National Poetry Month, Week 4!

It’s that time again, dear readers, where we gather to share some verse in honor of National Poetry Month!  This week, we honor Frances Ellen Watkins Harper, a Black poet, teacher, activist, and social advocate.National Poetry Month Poster 2019

Frances Harper was born in Baltimore Maryland on September 24, 1825, the only daughter of two free Black parents whose names are not known.  Following the death of her parents by the age of three, she was raised by her maternal aunt and uncle, Henrietta and Rev. William Watkins, whose name she also took.  Rev. Watkins ran a school for Black children, and Frances was educated there until she found work at a seamstress at age 14. During her early twenties, she published poems and articles in the local newspaper and wrote her first volume of poetry.  When the Fugitive Slave Act was passed in 1850, which rendered all Black people in the United States at risk of being sent into slavery on the pretext that they were “fugitive slaves,” Frances and her family fled to the northern United States; they lived in Ohio, where Frances  where she worked as the first female teacher at Union Seminary, and eventually settled in Pennsylvania, where Frances joined the American Anti-Slavery Society.

Women of distinction - remarkable in works and invincible in character (1893) (14598047448).jpg
Frances Ellen Watkins Harper, 1893, via Wikimedia

In addition to supporting abolition, Frances was also an active and vocal supporter of prohibition and woman’s suffrage.  She helped to found the American Woman Suffrage Association, which rejected the racist, classist ideology of the suffrage parties led by Susan B. Anthony and Elizabeth Cady Stanton, who refused to support the Fifteenth Amendment to the Constitution, which gave freed Black men the right to vote.  1858, a century before Rosa Park’s protest, she refused to give up her seat or ride in the “colored” section of a segregated trolley car in Philadelphia.  A lifelong advocate of women’s personal and political rights, as well as the rights of people of color made her a mentor (and a friend) to many other African American writers and journalists, including Mary Shadd CaryIda B. WellsVictoria Earle Matthews, and Kate D. Chapman.  Today, we are honored to bring her one of Frances’ most well-known poems as part of our National Poetry Month celebration!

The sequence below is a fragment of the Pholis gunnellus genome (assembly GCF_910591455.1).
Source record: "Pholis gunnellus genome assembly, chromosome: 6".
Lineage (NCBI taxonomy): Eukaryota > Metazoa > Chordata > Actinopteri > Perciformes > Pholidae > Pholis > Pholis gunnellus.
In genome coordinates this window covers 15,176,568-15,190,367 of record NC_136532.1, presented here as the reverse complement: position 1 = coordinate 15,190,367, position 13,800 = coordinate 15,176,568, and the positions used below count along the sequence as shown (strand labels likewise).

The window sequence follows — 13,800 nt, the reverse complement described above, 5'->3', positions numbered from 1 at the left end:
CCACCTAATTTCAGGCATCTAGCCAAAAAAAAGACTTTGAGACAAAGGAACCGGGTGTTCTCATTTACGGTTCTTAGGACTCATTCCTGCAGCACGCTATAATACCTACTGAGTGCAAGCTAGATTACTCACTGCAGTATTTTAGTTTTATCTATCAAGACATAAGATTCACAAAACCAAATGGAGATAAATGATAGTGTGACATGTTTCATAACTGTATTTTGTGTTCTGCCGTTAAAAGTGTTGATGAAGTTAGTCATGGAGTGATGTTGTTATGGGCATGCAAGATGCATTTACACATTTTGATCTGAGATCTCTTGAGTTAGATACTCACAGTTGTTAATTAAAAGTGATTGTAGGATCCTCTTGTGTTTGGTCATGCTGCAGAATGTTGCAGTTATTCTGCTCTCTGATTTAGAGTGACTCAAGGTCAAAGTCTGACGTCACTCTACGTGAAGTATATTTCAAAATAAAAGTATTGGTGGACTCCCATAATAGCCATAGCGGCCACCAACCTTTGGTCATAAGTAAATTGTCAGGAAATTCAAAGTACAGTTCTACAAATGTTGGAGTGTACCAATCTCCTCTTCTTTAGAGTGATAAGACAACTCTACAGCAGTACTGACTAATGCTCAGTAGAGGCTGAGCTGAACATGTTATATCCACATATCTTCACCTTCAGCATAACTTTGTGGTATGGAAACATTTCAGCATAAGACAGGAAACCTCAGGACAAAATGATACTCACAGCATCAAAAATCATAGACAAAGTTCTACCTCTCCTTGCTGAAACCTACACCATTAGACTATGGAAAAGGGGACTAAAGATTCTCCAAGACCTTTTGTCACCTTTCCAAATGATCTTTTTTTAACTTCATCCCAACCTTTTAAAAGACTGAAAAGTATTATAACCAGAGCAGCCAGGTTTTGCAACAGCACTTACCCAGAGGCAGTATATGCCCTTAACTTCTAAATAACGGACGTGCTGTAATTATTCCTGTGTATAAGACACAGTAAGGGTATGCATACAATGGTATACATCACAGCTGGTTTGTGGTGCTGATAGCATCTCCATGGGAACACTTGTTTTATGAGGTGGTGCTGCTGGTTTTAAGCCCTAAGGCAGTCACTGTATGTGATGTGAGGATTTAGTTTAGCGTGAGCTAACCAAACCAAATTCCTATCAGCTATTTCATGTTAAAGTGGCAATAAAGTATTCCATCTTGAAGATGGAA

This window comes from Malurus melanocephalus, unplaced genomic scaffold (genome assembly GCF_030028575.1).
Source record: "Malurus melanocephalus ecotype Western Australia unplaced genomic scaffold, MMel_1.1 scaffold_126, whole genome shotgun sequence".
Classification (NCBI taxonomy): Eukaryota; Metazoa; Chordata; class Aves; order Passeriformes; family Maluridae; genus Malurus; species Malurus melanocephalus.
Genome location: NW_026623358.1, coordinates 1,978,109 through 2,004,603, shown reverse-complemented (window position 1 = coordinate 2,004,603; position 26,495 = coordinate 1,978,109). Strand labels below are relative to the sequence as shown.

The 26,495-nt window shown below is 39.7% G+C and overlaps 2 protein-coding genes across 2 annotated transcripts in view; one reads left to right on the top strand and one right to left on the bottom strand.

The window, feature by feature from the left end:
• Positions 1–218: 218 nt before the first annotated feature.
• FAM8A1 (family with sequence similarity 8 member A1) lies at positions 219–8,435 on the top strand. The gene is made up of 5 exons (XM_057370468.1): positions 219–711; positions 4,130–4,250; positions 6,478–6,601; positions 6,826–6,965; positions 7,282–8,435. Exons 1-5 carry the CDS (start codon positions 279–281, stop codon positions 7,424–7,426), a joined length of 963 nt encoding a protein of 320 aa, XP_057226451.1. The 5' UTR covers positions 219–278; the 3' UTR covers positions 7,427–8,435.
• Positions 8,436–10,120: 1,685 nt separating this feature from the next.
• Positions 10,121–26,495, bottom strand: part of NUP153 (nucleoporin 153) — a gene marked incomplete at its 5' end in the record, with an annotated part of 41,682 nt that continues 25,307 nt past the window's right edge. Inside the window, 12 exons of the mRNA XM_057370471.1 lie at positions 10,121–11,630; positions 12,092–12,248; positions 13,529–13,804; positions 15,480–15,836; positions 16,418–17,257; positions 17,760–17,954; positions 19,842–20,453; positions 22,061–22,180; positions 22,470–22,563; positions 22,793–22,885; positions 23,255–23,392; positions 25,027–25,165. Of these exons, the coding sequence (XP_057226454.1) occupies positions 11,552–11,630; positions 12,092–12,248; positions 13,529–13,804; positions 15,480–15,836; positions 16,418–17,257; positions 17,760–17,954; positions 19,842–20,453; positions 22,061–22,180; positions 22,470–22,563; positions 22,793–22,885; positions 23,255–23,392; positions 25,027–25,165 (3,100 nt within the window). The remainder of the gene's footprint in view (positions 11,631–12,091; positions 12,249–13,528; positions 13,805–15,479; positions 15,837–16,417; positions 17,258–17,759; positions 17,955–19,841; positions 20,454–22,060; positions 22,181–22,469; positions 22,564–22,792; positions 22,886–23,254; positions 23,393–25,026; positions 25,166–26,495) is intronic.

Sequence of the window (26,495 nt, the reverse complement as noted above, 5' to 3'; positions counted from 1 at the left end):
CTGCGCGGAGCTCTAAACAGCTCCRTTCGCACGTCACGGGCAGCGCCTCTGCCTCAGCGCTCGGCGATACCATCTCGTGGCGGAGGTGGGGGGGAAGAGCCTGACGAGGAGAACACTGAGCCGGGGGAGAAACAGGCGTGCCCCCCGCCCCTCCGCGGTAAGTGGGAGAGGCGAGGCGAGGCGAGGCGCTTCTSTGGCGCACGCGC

The Slave Mother

By Frances Ellen Watkins Harper
Heard you that shriek? It rose
   So wildly on the air,
It seem’d as if a burden’d heart
   Was breaking in despair.
Saw you those hands so sadly clasped—
   The bowed and feeble head—
The shuddering of that fragile form—
   That look of grief and dread?
Saw you the sad, imploring eye?
   Its every glance was pain,
As if a storm of agony
   Were sweeping through the brain.
She is a mother pale with fear,
   Her boy clings to her side,
And in her kyrtle vainly tries
   His trembling form to hide.
He is not hers, although she bore
   For him a mother’s pains;
He is not hers, although her blood
   Is coursing through his veins!
He is not hers, for cruel hands
   May rudely tear apart
The only wreath of household love
   That binds her breaking heart.
His love has been a joyous light
   That o’er her pathway smiled,
A fountain gushing ever new,
   Amid life’s desert wild.
His lightest word has been a tone
   Of music round her heart,
Their lives a streamlet blent in one—
   Oh, Father! must they part?
They tear him from her circling arms,
   Her last and fond embrace.
Oh! never more may her sad eyes
   Gaze on his mournful face.
No marvel, then, these bitter shrieks
   Disturb the listening air:
She is a mother, and her heart
   Is breaking in despair.

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